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Maple Leafs experience what playoff hockey would be

Overtime loss to Blackhawks gives young team glimpse of postseason

by Amalie Benjamin @AmalieBenjamin / NHL.com Staff Writer

TORONTO -- This was the kind of game this Toronto Maple Leafs team needs, a tight, drawn-out, down-to-the-final-minutes-and-into-overtime game against a good opponent in the Chicago Blackhawks.

This was playoff hockey. This was what the race will be like, something that the young Maple Leafs have been learning through the past month and will continue to learn over the next three weeks.

With the New York Islanders and the Tampa Bay Lightning, Toronto's main competitors for the second wild card into the Stanley Cup Playoffs from the Eastern Conference, losing on Saturday, the Maple Leafs scratched and clawed to get at least one point, a point that could come up big as the season winds down, at Air Canada Centre.

They got it. And though they couldn't get the second point -- Ryan Hartman scored with 17 seconds remaining in overtime for a 2-1 Blackhawks win -- it was something. 

On this night, which ended with the Maple Leafs one point ahead of the Islanders and two points ahead of the Lightning, it was enough. 

Asked if he was left thinking about the point they got or the point they missed out on, forward James van Riemsdyk didn't hesitate. 

Video: CHI@TOR: Matthews tips home Nylander's terrific feed

"You always take the points you can get and run with them, especially with the race that we're in," he said. "Obviously we know what's going on in the games around us. That was a huge point for us. We needed that one."

That is abundantly clear when looking at the Maple Leafs schedule. The Boston Bruins and Columbus Blue Jackets are up next. And they finish the season hosting the Washington Capitals, Lightning, Pittsburgh Penguins and Columbus Blue Jackets. 

They will need every single one of their points to continue playing beyond that final game against Columbus, which includes every single one of the 15 points they have earned with overtime losses this season, the most in the NHL. 

"At the end of the day we know where we're at in the standings and that we need points," van Riemsdyk said.

The Maple Leafs were successful in containing one of the better offenses in the League on Saturday, holding Patrick Kane without a point and Jonathan Toews to an assist. The goals came, instead, from John Hayden, who scored his first in the NHL, at 10:51 of the second period, and Hartman.

"It could have gone either way," said Auston Matthews, who had the goal for the Maple Leafs. "This is one of the best teams in the League, so I thought we did a pretty good job tonight, all of us holding each other accountable, making sure everybody played a full 60 minutes. I thought we actually played pretty solid."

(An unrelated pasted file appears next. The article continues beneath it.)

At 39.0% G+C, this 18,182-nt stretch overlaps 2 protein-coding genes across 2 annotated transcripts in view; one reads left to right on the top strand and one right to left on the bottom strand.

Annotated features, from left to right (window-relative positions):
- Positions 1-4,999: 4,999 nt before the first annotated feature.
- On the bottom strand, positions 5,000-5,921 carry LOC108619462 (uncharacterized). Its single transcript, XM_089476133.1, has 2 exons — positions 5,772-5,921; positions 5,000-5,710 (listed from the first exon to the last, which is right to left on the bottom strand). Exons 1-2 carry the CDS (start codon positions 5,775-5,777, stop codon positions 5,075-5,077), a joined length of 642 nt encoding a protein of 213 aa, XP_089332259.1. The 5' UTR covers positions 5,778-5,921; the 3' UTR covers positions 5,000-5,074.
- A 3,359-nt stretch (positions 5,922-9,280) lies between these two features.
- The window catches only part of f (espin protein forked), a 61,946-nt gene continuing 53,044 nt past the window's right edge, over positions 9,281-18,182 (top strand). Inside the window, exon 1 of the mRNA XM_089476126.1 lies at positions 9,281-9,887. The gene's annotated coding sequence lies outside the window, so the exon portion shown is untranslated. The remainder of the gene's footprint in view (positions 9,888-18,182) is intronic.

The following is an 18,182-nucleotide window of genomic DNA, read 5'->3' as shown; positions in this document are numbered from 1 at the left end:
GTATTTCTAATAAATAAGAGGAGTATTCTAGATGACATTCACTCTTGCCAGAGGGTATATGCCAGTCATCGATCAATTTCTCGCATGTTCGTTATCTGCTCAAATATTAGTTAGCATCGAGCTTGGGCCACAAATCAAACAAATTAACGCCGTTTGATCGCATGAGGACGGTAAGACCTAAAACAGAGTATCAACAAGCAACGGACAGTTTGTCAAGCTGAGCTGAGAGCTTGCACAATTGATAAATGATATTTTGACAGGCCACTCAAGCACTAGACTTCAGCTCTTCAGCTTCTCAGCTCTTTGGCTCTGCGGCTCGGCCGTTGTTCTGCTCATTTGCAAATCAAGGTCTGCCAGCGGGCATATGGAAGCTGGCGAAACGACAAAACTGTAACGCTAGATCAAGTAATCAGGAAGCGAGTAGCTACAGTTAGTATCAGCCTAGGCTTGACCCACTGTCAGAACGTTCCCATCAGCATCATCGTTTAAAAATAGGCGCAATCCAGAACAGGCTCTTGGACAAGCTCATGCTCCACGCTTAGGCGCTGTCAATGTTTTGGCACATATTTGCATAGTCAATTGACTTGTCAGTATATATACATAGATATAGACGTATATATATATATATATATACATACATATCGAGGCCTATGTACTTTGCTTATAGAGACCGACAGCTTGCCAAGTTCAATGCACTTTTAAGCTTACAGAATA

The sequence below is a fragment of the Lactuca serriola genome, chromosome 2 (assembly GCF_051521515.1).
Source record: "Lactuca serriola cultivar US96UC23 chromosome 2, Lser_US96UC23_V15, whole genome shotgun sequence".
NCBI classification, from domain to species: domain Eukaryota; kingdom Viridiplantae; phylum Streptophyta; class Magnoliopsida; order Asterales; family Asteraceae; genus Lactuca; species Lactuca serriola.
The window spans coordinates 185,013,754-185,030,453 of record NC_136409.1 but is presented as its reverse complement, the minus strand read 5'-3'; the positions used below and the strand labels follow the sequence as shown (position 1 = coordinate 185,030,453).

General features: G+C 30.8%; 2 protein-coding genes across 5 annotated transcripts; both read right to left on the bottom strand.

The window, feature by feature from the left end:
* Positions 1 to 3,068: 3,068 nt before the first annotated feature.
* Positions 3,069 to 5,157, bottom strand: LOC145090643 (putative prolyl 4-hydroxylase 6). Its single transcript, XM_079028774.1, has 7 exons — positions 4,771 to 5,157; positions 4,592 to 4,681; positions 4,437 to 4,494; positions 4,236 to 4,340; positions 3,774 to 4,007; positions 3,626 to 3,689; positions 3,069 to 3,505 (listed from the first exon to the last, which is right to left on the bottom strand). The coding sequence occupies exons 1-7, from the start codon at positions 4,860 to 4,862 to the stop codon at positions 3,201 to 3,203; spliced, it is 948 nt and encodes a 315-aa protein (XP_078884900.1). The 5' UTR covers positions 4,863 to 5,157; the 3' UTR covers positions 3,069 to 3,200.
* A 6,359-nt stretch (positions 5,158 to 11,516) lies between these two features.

And they got a taste of what the rest of the season will be like, what the playoffs could be like, what many of the players in the room have yet to experience. William Nylander, for one, corrected himself when he was about to talk about the postseason feel of the game. He instead referred to it as intense.

He doesn't know what the playoffs feel like because he's never played in them in the NHL. 

Van Riemsdyk, however, has 46 postseason games on his resume, though only seven have come in Toronto. But he knows what it's like. He knows that the game on Saturday was a taste, for those like Matthews and Nylander, who have yet to experience it.

"It felt like a playoff-type of game with just how tight it was out there," van Riemsdyk said. "There wasn't much room and there was a guy right in your face pretty much whenever you touched the puck. Those are the sort of games that you've got to get used to playing down the stretch. Those are the type of games that you play a lot in the playoffs."

There was little criticism of the team, with the players seemingly pleased with themselves after the effort. The lone dissenting voice was coach Mike Babcock, who did acknowledge that "as good as we played at times, I thought we were very respectful of them. I would like to see us go after them a little bit more, but that's all part of the process."

It's part of the process of learning. It's part of the process of understanding just how hard this is going to be. It's part of the process of figuring it out, where they need to go to get where they want to be. 

"We've been able to rise to the challenge in some of these marquee games like this," van Riemsdyk said. "It's a good sign. Obviously we've still got to make sure we're getting points and climbing the standings and holding onto our spot. We got one point. We'll take that and run with it."

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